ANS is committed to advancing, fostering, and promoting the development and application of nuclear sciences and technologies to benefit society.
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Operations & Power
Members focus on the dissemination of knowledge and information in the area of power reactors with particular application to the production of electric power and process heat. The division sponsors meetings on the coverage of applied nuclear science and engineering as related to power plants, non-power reactors, and other nuclear facilities. It encourages and assists with the dissemination of knowledge pertinent to the safe and efficient operation of nuclear facilities through professional staff development, information exchange, and supporting the generation of viable solutions to current issues.
2021 ANS Virtual Annual Meeting
June 14–16, 2021
The Standards Committee is responsible for the development and maintenance of voluntary consensus standards that address the design, analysis, and operation of components, systems, and facilities related to the application of nuclear science and technology. Find out What’s New, check out the Standards Store, or Get Involved today!
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Nuclear Science and Engineering
Fusion Science and Technology
How the NRC modernized its digital I&C infrastructure and where it goes from here
The Nuclear Regulatory Commissiona first formally developed infrastructure for the review of digital instrumentation and control (I&C) systems in the 1990s. Although the current fleet of nuclear power plants in the United States was originally designed and constructed with analog systems, the U.S. nuclear industry has for more than 30 years been working to upgrade these older systems with modern digital equipment.
K. L. Davis, D. L. Knudson, J. L. Rempe, J. C. Crepeau, S. Solstad
Nuclear Technology | Volume 191 | Number 1 | July 2015 | Pages 92-105
Technical Note | Materials for Nuclear Systems | dx.doi.org/10.13182/NT14-60
Articles are hosted by Taylor and Francis Online.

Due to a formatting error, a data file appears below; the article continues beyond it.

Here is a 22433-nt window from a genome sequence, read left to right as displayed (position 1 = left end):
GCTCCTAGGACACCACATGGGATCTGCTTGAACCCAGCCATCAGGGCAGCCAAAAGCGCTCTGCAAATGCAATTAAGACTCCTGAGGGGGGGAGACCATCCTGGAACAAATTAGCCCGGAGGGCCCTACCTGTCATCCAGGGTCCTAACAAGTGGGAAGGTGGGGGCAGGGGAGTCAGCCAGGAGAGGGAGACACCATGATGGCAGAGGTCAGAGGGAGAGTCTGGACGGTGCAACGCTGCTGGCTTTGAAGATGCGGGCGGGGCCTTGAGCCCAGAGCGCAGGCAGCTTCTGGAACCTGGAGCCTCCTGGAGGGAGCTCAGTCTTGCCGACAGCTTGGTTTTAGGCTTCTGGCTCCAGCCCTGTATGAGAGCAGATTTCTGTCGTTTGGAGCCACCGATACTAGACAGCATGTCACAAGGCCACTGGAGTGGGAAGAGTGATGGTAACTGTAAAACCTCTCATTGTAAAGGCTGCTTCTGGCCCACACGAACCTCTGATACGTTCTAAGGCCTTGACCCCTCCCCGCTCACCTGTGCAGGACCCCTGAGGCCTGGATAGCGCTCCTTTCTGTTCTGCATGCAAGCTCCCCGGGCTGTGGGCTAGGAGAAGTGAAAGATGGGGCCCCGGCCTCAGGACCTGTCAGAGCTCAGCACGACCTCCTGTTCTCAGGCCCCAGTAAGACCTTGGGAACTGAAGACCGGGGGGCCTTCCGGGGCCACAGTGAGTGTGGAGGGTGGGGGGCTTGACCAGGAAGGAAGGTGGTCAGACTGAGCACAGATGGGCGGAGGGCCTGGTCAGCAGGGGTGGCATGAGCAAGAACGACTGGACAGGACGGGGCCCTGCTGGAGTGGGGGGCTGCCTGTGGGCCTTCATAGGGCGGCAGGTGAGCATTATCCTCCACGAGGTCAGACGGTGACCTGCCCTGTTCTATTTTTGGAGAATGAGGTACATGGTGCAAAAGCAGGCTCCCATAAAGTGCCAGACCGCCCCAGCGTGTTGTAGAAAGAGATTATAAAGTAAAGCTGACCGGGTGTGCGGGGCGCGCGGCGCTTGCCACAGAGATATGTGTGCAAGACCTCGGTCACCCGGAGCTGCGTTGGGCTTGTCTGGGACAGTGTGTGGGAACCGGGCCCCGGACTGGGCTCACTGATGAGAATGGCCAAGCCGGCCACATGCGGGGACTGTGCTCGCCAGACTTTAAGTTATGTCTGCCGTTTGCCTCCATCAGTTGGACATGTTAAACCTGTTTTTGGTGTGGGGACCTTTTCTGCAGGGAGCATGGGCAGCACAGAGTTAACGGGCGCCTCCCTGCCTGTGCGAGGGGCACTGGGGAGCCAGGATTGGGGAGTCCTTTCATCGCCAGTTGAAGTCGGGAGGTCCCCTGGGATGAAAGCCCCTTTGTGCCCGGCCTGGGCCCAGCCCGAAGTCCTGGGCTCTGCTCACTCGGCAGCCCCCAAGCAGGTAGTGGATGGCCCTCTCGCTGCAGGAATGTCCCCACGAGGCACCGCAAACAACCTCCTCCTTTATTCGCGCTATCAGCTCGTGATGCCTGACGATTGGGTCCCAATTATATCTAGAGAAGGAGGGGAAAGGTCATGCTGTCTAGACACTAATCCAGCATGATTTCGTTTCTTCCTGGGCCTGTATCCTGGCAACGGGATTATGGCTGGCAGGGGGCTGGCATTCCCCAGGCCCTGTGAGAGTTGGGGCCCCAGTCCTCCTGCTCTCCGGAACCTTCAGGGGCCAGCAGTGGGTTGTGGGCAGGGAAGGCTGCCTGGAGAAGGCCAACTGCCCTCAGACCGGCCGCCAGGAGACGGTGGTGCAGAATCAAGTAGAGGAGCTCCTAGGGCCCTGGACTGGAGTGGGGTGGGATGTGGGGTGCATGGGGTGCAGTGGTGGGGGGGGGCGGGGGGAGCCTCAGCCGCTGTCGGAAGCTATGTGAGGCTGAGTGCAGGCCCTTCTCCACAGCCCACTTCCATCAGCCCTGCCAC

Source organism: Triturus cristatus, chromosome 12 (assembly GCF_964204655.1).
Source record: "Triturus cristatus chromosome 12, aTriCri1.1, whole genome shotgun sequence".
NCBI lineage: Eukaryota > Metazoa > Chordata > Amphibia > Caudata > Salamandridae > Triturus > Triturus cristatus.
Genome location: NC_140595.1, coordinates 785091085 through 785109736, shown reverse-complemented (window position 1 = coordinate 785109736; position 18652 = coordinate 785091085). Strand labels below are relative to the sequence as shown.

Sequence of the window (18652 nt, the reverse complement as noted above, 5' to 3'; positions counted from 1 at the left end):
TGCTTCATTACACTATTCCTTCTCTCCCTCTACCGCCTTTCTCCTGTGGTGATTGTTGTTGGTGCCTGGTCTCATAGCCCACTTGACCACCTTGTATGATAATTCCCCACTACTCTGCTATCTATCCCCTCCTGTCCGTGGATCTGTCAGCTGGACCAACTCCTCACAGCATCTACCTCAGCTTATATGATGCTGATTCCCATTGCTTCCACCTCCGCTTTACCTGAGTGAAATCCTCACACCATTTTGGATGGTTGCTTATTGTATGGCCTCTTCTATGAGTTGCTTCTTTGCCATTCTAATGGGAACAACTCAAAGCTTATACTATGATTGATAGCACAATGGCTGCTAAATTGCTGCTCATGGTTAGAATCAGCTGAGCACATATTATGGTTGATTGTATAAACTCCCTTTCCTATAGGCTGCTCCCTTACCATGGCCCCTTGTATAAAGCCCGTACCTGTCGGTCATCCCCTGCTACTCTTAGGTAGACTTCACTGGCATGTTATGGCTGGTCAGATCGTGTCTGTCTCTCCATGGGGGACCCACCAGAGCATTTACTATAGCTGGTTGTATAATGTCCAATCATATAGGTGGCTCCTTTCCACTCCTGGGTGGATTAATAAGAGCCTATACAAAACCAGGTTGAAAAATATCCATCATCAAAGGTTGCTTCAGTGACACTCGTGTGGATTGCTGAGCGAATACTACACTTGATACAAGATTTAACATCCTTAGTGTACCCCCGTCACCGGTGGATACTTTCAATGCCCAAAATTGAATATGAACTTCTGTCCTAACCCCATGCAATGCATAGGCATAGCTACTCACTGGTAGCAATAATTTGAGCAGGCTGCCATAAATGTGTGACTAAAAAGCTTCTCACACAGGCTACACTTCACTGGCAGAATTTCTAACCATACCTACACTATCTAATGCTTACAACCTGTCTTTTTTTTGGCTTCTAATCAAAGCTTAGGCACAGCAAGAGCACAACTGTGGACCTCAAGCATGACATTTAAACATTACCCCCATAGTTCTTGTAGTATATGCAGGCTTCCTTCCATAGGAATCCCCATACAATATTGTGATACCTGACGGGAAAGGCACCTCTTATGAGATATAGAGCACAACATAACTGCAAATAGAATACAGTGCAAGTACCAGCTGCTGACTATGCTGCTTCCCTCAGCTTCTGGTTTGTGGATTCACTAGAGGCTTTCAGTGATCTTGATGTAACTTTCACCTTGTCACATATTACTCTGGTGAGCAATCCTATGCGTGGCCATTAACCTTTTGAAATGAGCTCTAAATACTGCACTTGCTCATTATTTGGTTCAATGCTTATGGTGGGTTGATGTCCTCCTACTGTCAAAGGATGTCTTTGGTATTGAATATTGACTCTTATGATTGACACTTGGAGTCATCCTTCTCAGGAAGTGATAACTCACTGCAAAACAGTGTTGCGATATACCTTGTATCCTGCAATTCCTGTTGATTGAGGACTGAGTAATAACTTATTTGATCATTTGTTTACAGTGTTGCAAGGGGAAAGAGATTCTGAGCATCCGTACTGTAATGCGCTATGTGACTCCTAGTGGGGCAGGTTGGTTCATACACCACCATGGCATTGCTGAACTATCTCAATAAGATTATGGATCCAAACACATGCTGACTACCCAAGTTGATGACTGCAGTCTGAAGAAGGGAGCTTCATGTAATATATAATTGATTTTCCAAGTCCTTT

New materials are being considered for fuel, cladding, and structures in next-generation and existing nuclear reactors. Such materials can undergo significant dimensional and physical changes during high-temperature irradiation. To accurately predict these changes, real-time data must be obtained under prototypic irradiation conditions for model development and validation. To provide these data, programs such as the Advanced Test Reactor (ATR) National Scientific Users Facility (NSUF) have funded researchers at the Idaho National Laboratory (INL) High Temperature Test Laboratory (HTTL) to develop several instrumented test rigs to obtain data in real time from specimens irradiated in well-controlled pressurized water reactor (PWR) coolant conditions in ATR. This technical note reports the status of INL efforts to develop and evaluate prototype test rigs that rely on linear variable differential transformers (LVDTs) in laboratory settings. Although similar LVDT-based test rigs have been deployed in lower-flux materials testing reactors (MTRs), this effort is unique because it relies on robust LVDTs that can withstand higher temperatures and higher fluxes than often found in other MTR irradiations. Specifically, the test rigs are designed for detecting changes in the length and diameter of specimens irradiated in ATR PWR loops. Once implemented, these test rigs will provide ATR users with unique capabilities that are sorely needed to obtain measurements, such as elongation caused by thermal expansion and/or creep loading, and diameter changes associated with fuel and cladding swelling, pellet-cladding interaction, and crud buildup.